It’s too little, too late – this attack on President George W. Bush’s ill-advised decision to attack Iraq on the basis of faulty intelligence indicating that Saddam Hussein not only possessed but was ready to launch weapons of mass destruction.
Despite its action-packed beginning in Kuala Lumpur, the story is set in Washington, D.C., where intrepid CIA operative Valerie Plame Wilson (Naomi Watts) lives with her husband, retired ambassador Joe Wilson (Sean Penn), and two young children. While Plame flies around the globe to supervise secret missions, Wilson, a staunch Democrat, openly voices his mounting skepticism about Hussein’s ability to launch a nuclear war.
When the Agency hears that Iraq may be buying large amounts of ‘yellowcake’ (uranium) from Niger, diplomat Wilson, an expert on that tiny West African nation, is dispatched to investigate, concluding that a large-scale sale has not occurred, but the Bush administration deliberately misconstrues his report as yet another pretext for declaring war. Righteously indignant, Wilson writes a New York Times Op-Ed, refuting Bush’s decision. In retaliation, Bush’s furious advisor Karl Rove and Vice-President Cheney’s sneaky chief-of-staff Scooter Libby leak Plame’s covert status to Washington Post columnist Robert Novak, thereby wrecking her promising career, discrediting Wilson’s allegations and endangering Plame’s cohorts and sources still trapped in Baghdad.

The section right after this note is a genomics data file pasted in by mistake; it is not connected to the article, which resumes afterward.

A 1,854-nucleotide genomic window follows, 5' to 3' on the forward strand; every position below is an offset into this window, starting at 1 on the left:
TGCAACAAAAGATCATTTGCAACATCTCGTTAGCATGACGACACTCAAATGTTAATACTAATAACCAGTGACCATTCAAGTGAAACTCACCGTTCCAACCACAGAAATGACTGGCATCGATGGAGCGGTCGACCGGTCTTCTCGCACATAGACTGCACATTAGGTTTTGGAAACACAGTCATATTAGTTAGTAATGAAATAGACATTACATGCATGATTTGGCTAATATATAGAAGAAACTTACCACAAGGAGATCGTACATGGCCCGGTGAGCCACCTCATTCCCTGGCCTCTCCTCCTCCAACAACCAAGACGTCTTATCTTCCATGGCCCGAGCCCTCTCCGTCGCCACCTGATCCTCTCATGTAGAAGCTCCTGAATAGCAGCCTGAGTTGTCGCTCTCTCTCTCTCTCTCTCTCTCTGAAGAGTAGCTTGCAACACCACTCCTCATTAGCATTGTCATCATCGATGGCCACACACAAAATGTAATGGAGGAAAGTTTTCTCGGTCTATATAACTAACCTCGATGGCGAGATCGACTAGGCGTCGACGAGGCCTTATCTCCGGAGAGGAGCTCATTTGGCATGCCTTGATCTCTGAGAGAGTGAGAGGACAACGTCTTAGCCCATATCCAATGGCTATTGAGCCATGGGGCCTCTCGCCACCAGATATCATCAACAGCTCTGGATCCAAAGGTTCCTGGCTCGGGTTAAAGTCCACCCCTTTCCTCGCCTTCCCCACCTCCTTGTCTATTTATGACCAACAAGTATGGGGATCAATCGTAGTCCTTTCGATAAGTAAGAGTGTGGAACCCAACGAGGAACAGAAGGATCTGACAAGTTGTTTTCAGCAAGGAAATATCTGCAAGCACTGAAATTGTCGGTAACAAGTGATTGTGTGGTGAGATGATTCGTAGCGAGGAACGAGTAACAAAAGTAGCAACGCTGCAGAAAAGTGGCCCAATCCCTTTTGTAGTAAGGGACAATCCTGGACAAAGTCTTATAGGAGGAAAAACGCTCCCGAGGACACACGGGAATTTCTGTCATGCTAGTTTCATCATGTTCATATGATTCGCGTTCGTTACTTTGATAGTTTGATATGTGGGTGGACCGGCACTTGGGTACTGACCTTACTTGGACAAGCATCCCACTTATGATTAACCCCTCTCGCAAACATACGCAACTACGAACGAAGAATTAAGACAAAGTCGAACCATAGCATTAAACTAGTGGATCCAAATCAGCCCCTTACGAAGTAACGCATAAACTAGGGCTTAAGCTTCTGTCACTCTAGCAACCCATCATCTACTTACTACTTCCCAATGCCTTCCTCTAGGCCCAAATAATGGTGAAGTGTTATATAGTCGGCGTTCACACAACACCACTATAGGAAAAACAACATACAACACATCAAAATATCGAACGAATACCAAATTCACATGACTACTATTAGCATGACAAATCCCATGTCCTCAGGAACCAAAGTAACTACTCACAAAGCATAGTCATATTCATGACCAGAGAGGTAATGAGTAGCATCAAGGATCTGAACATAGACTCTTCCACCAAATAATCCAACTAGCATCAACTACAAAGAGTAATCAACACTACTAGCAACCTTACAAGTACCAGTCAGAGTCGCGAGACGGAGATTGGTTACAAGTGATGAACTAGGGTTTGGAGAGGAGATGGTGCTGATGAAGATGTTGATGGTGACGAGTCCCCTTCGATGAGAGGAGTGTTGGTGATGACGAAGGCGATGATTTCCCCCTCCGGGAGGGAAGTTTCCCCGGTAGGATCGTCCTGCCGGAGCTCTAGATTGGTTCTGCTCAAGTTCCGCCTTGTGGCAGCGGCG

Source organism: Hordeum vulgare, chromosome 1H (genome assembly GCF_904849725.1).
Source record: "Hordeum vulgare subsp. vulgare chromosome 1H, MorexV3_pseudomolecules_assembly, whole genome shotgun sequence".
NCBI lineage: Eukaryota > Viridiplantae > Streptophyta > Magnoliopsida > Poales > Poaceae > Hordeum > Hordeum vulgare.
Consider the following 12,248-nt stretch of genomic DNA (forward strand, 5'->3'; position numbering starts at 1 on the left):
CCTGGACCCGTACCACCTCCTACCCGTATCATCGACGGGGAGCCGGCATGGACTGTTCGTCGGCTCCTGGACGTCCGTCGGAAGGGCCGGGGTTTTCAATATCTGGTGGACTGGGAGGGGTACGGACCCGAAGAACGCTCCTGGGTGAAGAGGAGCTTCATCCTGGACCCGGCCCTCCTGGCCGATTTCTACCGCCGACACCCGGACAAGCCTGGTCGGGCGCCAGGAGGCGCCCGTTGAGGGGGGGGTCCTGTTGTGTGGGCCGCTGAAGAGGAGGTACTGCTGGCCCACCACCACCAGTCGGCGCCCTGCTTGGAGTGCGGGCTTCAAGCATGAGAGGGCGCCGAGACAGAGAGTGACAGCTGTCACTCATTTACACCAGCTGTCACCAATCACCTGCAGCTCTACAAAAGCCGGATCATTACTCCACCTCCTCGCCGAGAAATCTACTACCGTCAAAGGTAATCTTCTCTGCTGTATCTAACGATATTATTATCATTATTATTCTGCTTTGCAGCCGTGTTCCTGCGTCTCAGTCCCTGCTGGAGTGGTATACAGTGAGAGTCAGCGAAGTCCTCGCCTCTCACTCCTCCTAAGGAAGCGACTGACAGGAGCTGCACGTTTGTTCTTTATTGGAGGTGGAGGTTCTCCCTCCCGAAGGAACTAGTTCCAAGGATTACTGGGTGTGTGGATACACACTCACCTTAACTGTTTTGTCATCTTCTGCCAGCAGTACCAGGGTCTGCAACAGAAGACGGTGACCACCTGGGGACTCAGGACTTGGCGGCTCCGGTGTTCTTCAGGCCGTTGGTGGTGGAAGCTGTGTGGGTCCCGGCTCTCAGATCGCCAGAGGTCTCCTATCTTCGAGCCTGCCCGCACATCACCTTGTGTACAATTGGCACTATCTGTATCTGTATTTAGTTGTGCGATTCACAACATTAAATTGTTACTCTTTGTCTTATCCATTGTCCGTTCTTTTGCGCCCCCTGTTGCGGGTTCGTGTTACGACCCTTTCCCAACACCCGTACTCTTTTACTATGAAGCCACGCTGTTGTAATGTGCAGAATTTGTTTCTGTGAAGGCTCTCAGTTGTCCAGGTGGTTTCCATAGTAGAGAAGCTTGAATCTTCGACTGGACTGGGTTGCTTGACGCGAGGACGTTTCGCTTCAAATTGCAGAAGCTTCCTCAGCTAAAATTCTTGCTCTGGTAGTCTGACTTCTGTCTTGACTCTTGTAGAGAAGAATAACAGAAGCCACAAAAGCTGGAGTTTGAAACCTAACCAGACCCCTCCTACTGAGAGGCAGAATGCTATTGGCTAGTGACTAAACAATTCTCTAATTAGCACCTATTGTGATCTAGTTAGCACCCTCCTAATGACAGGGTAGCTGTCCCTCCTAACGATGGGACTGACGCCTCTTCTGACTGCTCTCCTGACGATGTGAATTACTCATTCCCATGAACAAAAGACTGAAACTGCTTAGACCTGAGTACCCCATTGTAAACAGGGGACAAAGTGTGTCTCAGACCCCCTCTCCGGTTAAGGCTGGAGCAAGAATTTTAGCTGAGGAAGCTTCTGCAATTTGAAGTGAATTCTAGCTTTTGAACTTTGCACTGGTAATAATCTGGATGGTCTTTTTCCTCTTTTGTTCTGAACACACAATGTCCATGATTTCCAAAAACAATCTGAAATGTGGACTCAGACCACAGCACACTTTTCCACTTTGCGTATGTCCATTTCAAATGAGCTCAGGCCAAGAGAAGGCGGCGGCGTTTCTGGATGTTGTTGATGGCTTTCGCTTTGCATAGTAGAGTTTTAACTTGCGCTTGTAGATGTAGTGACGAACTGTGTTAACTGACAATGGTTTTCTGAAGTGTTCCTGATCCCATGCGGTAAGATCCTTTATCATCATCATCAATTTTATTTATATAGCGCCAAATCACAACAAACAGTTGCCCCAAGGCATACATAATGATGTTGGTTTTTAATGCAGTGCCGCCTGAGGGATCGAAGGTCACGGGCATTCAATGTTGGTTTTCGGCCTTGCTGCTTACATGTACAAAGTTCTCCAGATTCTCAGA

Scripted by brothers Jez Butterworth and John-Henry Butterworth from “The Politics of Truth” by Joseph Wilson and “Fair Game” by Valerie Plame Wilson, it’s dutifully directed by Doug Limon, who subtly reveals how the necessity for secrecy has taken its toll on the Wilson marriage which becomes emotionally strained almost to the breaking point. After working together in “21 Grams” and “The Assassination of Richard Nixon,” Watts and Penn have developed a convincing familiarity with one another. But there’s too much serious exposition and media strategy and too little suspense – and Limon’s incessant use of the haphazardly jiggling, hand-held camera increases the tedium.
On the Granger Movie Gauge of 1 to 10, “Fair Game” is a sanctimonious 6, when it could have been a far-more effective expose of political malfeasance and corruption.